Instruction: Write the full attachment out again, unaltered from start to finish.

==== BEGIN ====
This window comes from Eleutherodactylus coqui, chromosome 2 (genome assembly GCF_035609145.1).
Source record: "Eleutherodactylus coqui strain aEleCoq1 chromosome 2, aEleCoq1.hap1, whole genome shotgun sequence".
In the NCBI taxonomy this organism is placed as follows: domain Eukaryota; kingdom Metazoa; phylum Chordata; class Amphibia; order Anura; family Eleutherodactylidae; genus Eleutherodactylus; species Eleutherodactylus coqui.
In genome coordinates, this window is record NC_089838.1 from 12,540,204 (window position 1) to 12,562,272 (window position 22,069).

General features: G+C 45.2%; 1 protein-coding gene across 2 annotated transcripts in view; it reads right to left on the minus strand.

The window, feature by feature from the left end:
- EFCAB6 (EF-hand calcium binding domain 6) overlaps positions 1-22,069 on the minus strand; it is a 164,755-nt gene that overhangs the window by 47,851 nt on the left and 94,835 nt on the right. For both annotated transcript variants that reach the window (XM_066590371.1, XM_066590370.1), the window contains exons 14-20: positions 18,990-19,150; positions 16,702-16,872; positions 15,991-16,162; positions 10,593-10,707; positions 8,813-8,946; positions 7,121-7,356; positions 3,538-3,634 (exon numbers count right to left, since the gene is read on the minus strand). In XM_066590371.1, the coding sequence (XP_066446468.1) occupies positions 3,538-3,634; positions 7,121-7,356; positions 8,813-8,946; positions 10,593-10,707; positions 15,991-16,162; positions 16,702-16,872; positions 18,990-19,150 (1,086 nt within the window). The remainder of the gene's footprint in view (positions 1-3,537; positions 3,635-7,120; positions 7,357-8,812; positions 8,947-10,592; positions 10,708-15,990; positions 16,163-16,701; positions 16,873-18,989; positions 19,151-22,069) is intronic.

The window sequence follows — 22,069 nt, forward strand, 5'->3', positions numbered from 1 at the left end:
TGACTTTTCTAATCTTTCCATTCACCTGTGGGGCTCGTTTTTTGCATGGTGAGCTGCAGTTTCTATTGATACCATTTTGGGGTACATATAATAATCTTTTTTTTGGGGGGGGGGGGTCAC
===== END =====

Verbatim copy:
This window comes from Eleutherodactylus coqui, chromosome 2 (genome assembly GCF_035609145.1).
Source record: "Eleutherodactylus coqui strain aEleCoq1 chromosome 2, aEleCoq1.hap1, whole genome shotgun sequence".
In the NCBI taxonomy this organism is placed as follows: domain Eukaryota; kingdom Metazoa; phylum Chordata; class Amphibia; order Anura; family Eleutherodactylidae; genus Eleutherodactylus; species Eleutherodactylus coqui.
In genome coordinates, this window is record NC_089838.1 from 12,540,204 (window position 1) to 12,562,272 (window position 22,069).

General features: G+C 45.2%; 1 protein-coding gene across 2 annotated transcripts in view; it reads right to left on the minus strand.

The window, feature by feature from the left end:
- EFCAB6 (EF-hand calcium binding domain 6) overlaps positions 1-22,069 on the minus strand; it is a 164,755-nt gene that overhangs the window by 47,851 nt on the left and 94,835 nt on the right. For both annotated transcript variants that reach the window (XM_066590371.1, XM_066590370.1), the window contains exons 14-20: positions 18,990-19,150; positions 16,702-16,872; positions 15,991-16,162; positions 10,593-10,707; positions 8,813-8,946; positions 7,121-7,356; positions 3,538-3,634 (exon numbers count right to left, since the gene is read on the minus strand). In XM_066590371.1, the coding sequence (XP_066446468.1) occupies positions 3,538-3,634; positions 7,121-7,356; positions 8,813-8,946; positions 10,593-10,707; positions 15,991-16,162; positions 16,702-16,872; positions 18,990-19,150 (1,086 nt within the window). The remainder of the gene's footprint in view (positions 1-3,537; positions 3,635-7,120; positions 7,357-8,812; positions 8,947-10,592; positions 10,708-15,990; positions 16,163-16,701; positions 16,873-18,989; positions 19,151-22,069) is intronic.

The window sequence follows — 22,069 nt, forward strand, 5'->3', positions numbered from 1 at the left end:
TGACTTTTCTAATCTTTCCATTCACCTGTGGGGCTCGTTTTTTGCATGGTGAGCTGCAGTTTCTATTGATACCATTTTGGGGTACATATAATAATCTTTTTTTTGGGGGGGGGGGGTCAC